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Drone risks take off amid holiday buying blitz

Manufacturers could be targets in liability claims

Drone risks take off amid holiday buying blitz

Drone sales that could top 1 million this holiday season have lawyers warming up for a wave of claims, with differing views on the insurance industry's readiness for the risks that commercial and consumer drone operators will bring.

With hundreds of drone incursions already reported in commercial air space, the Federal Aviation Administration and a task force of stakeholders released guidance in late November calling for registration of drones to hold operators accountable for any wrongdoing.

Those stakeholders include Inc., Google Inc. and Wal-Mart Stores Inc., which want to use drones for deliveries in the next year.

“The commercial use of drones isn't going to be incremental,” said William Walsh, Seattle-based member of Cozen O'Connor focusing on aviation law. “It's going to be one day you drive to work and don't see any and the next day you are seeing them everywhere. From a risk management and insurance standpoint, I feel we are way behind the wave of what's about to happen in terms of drone use.”

That usage could rise rapidly. The Consumer Electronics Association projected some 700,000 drones will be sold this year. The FAA projects that number could reach 1 million, a spokesman said.

With the ability to trace drones back to manufacturers, “it just heightens the risk for manufacturers who need to realize that they are now in the aircraft business,” Mr. Walsh said.

“Manufacturers definitely have liability exposure,” said Chris Proudlove, Mountain Lakes, New Jersey-based senior vice president and manager of the Northeast regional office and unmanned aircraft systems risk at Global Aerospace Inc. “We insure many of them. Whether a school, software designer, vendor or manufacturer, there is liability arising out of the service provided that is most likely excluded from any other type of insurance policy.”

“UAS manufacturers and distributors absolutely have a products liability exposure when they are selling or distributing unmanned aircraft or accessories,” said James Van Meter, Atlanta-based aviation practice leader of Allianz Global Corporate & Specialty S.E. and a founding member of the recently established UAS Insurance Association. “This exposure is present anytime products are being sold under a variety of tort and products liability theories.”

The FAA has not yet determined what training to require of commercial and consumer drone operators, though commercial operators must have at least a sport pilot license.

“We don't seem to want to overregulate drone use, and I think it is unfortunately going to take a catastrophic event that can be partially attributed to the operator that is going to make us want to change that culture,” Mr. Walsh said.

Regulations that are to be finalized next summer may require a new certification for commercial drone pilots, said Katherine Swain, a Houston-based commercial pilot, flight instructor and vice president of insurance with drone operator Measure, which has more than 250 FAA-approved drone platforms.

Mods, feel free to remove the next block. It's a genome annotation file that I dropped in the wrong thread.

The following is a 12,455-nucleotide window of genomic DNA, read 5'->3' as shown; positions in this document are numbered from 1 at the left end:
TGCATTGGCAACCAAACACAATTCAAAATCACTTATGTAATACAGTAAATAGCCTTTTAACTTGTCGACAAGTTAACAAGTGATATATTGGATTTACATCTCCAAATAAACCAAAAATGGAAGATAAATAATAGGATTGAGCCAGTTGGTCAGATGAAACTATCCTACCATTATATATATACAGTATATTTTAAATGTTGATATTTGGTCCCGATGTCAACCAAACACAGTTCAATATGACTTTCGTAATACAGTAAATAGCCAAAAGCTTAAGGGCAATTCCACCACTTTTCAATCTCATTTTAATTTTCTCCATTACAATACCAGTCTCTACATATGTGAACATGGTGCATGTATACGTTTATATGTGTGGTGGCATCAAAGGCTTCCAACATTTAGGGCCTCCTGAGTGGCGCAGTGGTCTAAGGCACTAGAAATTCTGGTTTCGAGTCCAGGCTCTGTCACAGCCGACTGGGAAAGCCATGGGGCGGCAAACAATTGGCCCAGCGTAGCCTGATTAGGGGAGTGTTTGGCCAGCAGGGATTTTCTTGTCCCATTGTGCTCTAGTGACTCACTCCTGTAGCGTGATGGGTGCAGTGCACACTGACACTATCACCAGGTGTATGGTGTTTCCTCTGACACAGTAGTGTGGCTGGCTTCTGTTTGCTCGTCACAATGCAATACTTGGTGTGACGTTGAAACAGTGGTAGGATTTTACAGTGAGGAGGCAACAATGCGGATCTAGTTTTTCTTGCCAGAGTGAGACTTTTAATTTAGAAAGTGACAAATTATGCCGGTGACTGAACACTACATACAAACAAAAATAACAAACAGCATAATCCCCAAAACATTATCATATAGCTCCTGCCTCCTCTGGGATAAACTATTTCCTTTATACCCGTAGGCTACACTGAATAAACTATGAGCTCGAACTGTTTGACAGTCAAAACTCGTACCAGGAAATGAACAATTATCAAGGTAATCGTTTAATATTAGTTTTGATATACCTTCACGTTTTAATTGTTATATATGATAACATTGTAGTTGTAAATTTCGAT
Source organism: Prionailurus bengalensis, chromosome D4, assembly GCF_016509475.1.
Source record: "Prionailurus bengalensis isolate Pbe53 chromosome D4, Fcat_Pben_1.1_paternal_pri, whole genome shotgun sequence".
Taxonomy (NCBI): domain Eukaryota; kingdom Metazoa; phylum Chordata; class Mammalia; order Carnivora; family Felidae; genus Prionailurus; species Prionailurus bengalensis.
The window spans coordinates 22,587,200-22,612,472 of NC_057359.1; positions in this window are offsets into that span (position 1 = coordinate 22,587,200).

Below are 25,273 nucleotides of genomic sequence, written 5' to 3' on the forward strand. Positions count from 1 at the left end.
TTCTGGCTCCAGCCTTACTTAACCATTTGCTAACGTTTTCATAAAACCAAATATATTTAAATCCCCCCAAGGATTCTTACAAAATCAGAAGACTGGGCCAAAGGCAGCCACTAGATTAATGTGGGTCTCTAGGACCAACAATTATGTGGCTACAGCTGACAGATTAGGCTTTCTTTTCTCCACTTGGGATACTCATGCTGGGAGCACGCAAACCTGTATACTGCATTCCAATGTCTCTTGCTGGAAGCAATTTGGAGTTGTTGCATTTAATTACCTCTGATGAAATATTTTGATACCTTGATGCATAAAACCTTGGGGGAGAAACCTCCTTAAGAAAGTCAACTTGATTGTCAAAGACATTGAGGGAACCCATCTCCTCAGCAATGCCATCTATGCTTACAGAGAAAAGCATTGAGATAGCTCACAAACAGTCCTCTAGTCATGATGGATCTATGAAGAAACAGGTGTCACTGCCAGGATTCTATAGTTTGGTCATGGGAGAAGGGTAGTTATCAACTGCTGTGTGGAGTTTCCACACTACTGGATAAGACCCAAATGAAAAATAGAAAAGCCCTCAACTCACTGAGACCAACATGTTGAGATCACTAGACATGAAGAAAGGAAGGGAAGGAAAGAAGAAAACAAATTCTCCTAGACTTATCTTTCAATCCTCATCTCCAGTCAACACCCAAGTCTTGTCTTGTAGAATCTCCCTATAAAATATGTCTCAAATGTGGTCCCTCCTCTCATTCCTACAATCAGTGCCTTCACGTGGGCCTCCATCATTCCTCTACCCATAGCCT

“Just because you are a good manned pilot doesn't translate into being a good drone pilot,” Ms. Swain said.

And for commercial drone operations, the current “option is to navigate through the FAA 333 exemption process,” said Mr. Proudlove.

There already are more than 2,000 FAA 333-approved operators and 600 to 800 drone manufacturers and distributors, Mr. Van Meter said.

A report, “Contracting With and Between UAS Operators,” published in October by Global Aerospace and Dentons, a Chicago-based international law firm with drone expertise, found that many business, including several insurers, are outsourcing their drone operations to professional operators to transfer the risk.

“The technology is moving so quickly that to go and invest in a fleet of drones today that may be redundant next year doesn't make sense,” said Mr. Proudlove, a co-author of the white paper.

Mr. Proudlove said he believes the commercial insurance market is quickly coming to terms with the rapid increase in volume and will be ready to write the exposures.

“There is a distinction that needs to be made between commercial UAV operators and hobby/recreation users,” Mr. Van Meter said. “The aviation insurance industry is very active in the commercial side of the UAV industry and currently insures commercial operators, manufacturers and educational institutions.”

But recreational users “have yet to develop a defined demand for insurance. As the number of drones sold increases, we expect the demand for hobby/recreation insurance products to increase as well,” he said.

Jim Schmidt, Boise, Idaho-based educator at PCS Inc., said the company's drone specialists and educators are working with the FAA to establish a drone education program that includes addressing insurance coverage to protect against loss, property rights, airspace intrusion and other potential lawsuits.

The company plans to release a self-paced “drone-ology” training app later this month that addresses safety and liability issues, Mr. Schmidt said.

“It could be something that an insurer could ask an operator to complete to be insured,” he said.

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